Taylor Lewan 6'8, 308 pounds | Offensive tackle | Michigan
Taylor Lewan should have entered the 2013 NFL Draft. Returning to school and getting a degree is admirable. As is sticking with your college teammates for another year. But purely as an NFL Draft prospect, Lewan was ready for the pros. He would have been, at worst, a top 11 pick. As prospects, Luke Joeckel is a better technician and Eric Fisher is a superior athlete. But Lewan would have slotted right behind them and in front of the likes of Lane Johnson and D.J. Fluker.
Returning for his senior year, Lewan risks injury. His draft stock is probably at its ceiling as well, and he could get overtaken by the likes of Jake Matthews of Texas A&M and Cyrus Kouandjio of Alabama. There aren't many areas where Lewan needs to improve his play. His biggest deficiency is pressure to the inside. He's NFL ready as a run blocker and has optimum size.
As a junior, Lewan was named to just about every media service's All-American team. He was also named the top blocker in the Big Ten. Lewwan enters his senior season with 35 starts at left tackle to his credit.
What he does well
For a player listed at 6-foot-8, Lewan has nice athleticism and range of movement. He can get out to the edge and upfield on bubble screens and handle defenders in space. On one play against Illinois, Lewan was 10 yards ahead of the line of scrimmage before the pass was even thrown. Lewan's block on a defensive back helped break the play for a big touchdown.
As a left tackle, Lewan has an impressive frame and build. Who knows how he'll actually measure in at the combine, but he is a tall, thick frame with long arms. He's not a slow, plodding big-bellied offensive lineman. Fatigue should never be an issue for Lewan.
Lewan's play in the run game is a major reason why he's so highly regarded. He's a natural knee bender and maintains a good power base. He specializes in driving defenders into the ground and routinely finishes plays off. Lewan seems to knows how to use his size to his advantage. He can engulf defenders at the line of scrimmage and take them completely out of the play with his strength.
What he needs to improve on
One of the things that Lewan has struggled with for his entire college career is picking up blitzes to the inside. Lewan can be slow moving to his right and double moves give him problems. It would be nice to see Lewan develop a better counter to secondary moves to the inside.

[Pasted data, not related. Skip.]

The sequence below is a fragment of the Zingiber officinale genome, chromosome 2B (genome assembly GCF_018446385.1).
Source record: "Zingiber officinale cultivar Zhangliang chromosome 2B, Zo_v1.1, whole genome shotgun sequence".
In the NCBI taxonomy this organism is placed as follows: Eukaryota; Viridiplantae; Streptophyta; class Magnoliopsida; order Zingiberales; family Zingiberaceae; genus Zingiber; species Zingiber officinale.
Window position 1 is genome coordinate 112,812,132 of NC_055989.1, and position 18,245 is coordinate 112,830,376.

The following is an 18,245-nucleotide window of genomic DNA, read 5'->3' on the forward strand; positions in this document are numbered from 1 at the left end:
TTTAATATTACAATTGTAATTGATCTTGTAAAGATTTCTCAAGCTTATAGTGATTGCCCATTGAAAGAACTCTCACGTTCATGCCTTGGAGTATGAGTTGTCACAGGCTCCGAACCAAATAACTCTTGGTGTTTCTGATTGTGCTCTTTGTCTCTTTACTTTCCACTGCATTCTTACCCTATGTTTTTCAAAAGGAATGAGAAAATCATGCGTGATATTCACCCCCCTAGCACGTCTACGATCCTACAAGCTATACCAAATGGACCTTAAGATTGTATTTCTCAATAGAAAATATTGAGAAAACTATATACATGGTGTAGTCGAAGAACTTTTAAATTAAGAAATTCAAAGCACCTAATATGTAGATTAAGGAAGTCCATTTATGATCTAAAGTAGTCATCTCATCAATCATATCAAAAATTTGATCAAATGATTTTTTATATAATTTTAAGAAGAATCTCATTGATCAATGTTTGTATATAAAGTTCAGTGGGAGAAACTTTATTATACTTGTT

While Lewan keeps his hands active, he too often lets defenders inside his pads. This negates his natural strength and defenders can push him around. This was really noticeable on a first quarter play against Notre Dame last season. Prince Shembo, a smaller end for Notre Dame, got under and inside Lewan and pushed him back to get pressure inside.
Beating fast defensive ends to the corner is one area where Lewan has been inconsistent. Ohio State's Adolphus Washington used speed to bend around Lewan and get at the quarterback. When Lewan doesn't win with his first move, he doesn't have the foot quickness to make up for it.
Although you can argue that holding happens on every play, Lewan seems to get away with it a lot. He got caught holding a few times against Jadeveon Clowney and was even seen pulling the All-American's hair. While he's gotten away with it in college, it's something NFL referees might notice more.
Obviously this isn't something he can work on, but it's worth noting that Lewan has had minor nagging injuries throughout his Michigan career. A shoulder injury against Ohio State in 2012 knocked him out of part of the game.
It's no coincidence that Lewan wears No. 77 for Michigan. It's not a number randomly handed out. It's held for top-level left tackles and was previously worn by players like Jake Long and Jon Jansen. Lewan wears it because he has the look of a future top 10 pick in the draft.
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